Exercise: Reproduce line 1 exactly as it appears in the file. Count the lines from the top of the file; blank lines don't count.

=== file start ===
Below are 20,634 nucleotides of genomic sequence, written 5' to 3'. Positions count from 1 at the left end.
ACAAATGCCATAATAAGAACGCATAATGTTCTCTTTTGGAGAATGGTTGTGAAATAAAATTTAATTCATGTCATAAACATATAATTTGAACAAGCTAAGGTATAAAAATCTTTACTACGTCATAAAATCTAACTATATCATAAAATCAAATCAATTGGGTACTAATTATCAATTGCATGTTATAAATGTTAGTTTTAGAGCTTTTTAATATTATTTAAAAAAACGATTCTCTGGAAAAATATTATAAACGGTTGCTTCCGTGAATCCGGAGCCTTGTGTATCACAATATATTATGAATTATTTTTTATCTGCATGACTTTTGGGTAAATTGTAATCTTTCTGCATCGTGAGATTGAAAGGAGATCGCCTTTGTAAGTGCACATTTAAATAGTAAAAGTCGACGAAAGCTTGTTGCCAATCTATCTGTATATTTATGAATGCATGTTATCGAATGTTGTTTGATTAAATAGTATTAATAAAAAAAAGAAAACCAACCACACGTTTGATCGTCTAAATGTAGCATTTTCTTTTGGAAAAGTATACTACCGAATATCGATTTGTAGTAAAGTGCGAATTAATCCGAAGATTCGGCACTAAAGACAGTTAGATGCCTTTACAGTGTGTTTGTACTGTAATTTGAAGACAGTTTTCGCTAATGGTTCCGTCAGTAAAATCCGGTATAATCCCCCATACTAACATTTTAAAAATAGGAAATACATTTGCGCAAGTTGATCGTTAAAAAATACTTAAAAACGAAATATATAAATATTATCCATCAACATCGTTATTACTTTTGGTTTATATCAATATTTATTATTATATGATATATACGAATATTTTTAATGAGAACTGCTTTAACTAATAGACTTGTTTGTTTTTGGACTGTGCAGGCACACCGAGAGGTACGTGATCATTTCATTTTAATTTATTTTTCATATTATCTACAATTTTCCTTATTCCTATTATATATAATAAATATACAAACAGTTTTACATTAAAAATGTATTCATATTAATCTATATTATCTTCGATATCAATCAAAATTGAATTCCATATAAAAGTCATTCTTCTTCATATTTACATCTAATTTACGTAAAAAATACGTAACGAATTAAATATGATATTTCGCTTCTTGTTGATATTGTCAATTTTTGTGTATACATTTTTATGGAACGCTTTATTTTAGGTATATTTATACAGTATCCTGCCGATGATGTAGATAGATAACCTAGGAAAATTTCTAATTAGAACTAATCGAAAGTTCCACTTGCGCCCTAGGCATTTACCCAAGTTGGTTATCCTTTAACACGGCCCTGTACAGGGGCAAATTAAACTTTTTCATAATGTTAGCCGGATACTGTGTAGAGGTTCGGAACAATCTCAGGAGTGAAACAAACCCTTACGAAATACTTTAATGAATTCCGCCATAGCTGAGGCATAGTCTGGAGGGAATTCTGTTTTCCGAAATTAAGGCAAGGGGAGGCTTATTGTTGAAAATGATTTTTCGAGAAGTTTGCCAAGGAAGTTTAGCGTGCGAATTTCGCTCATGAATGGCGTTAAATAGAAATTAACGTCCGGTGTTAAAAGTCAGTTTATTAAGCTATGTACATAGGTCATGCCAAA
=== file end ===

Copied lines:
Below are 20,634 nucleotides of genomic sequence, written 5' to 3'. Positions count from 1 at the left end.